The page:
And then there were still three. The three declared candidates in the New Orleans mayoral race for 2010 are becoming luckier by the day. State Rep. Karen Carter Peterson just declared that she will not run for mayor next year, following Mitch Landrieu and Arnie Fielkow's similar changes of heart.
With mayoral qualification coming up in just over two months and the primary in four, it's becoming late in the day for a surprise contender. The current declared candidates, Sen. Ed Murray, James Perry of the Greater New Orleans Fair Housing Coalition and Rep. Austin Badon, constitute a relatively small field this late in the game.
The remaining undeclared candidates could be waiting for an outcry of "Why isn't a _________ (entrepreneur, soccer mom, libertarian, librarian) running?" Surprises notwithstanding, in the months ahead New Orleans will get to know candidates Murray, Perry and Badon in ways that only the glare of a run for mayor of a major American city can reveal.
"I respect State Representative Karen Carter's decision and wish her well on her re-election," Perry commented after learning of her announcement. "I think it's clear to everyone that is the politicians' top-down leadership that has failed all of us and failed us miserably. We need someone who can bring bottom-up leadership, fresh ideas, and a fresh approach to how we do business here in New Orleans. We need to dramatically change the course we are on and we must do so quickly. I don't think anyone really believes the person who's going to do that is a person who helped steer the ship that has gotten us into this mess that we're currently in as a city."
As the candidate who filed for a preliminary injunction against the administration over the hiring of attorneys without City Council approval, Perry is likely out of the running for an endorsement from Mayor Nagin.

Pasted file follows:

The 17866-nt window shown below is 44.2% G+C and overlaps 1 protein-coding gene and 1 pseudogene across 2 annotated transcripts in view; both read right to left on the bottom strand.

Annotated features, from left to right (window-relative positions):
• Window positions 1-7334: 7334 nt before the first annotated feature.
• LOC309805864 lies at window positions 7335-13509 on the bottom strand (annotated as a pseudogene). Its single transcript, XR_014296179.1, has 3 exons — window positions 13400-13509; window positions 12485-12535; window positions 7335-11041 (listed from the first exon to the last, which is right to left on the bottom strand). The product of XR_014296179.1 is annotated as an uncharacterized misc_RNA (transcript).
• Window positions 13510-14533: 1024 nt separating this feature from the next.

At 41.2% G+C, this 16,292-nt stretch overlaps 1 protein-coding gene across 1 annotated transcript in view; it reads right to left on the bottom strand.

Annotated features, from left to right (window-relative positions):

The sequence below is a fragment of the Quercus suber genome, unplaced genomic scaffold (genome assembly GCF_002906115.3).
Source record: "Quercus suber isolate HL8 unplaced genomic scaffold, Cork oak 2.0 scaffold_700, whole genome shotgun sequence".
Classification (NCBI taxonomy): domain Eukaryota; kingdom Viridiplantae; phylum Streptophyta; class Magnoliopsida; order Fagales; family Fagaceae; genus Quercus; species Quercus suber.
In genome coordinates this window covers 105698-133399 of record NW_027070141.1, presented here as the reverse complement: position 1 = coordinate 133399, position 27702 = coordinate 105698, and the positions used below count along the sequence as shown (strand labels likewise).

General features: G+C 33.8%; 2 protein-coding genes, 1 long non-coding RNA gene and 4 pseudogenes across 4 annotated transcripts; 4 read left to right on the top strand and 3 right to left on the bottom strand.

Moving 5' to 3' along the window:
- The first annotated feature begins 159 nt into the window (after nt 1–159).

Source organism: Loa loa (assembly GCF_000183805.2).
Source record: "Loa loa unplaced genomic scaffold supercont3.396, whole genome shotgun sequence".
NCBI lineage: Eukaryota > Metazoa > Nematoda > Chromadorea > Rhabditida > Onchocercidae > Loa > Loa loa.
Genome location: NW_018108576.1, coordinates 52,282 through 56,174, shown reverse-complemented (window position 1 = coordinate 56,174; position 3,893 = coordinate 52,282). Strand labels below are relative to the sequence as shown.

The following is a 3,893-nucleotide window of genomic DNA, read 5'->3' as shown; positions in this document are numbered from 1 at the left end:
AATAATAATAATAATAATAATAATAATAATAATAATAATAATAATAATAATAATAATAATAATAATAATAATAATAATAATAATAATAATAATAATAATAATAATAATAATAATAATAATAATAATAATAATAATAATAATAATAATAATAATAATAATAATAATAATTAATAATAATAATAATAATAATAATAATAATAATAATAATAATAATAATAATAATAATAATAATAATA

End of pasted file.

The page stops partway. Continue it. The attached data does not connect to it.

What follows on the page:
"My hope with today's filing of a request for preliminary injunction is that the court will act expeditiously to halt the abuse of power by the Nagin Administration by awarding contracts in violation of the City's Home Rule Charter," Perry said the day the injunction was filed. "The City Charter expressly prohibits any city department or agency with the exception of the Sewerage & Water Board, Civil Service Department, the Public Belt Railroad Commission and the Board of Liquidation from the hiring of special counsel without the approval of two-thirds of the New Orleans City Council."
Perry further described the foundation of his mayoral platform in a Huffington Post op-ed written with his partner, frequent MSNBC Commenter and Princeton Professor Melissa Harris Lacewell HERE. They concluded with:
"The lesson from New Orleans is clear: racial injustice and racialized politics too often stand in the way of doing what is best for the whole community," Perry and Lacewell concluded. "We need both local and national leadership that will stand for fairness for all people while also refusing to misuse historical racial antagonisms for their own purposes. The survival of New Orleans is no longer just about restoring America's most distinctive city. We are all living in Katrina Nation now. Learning the lessons of New Orleans may just have the power to save all of us."
Full article cross-posted at NewOrleans.com City Voices.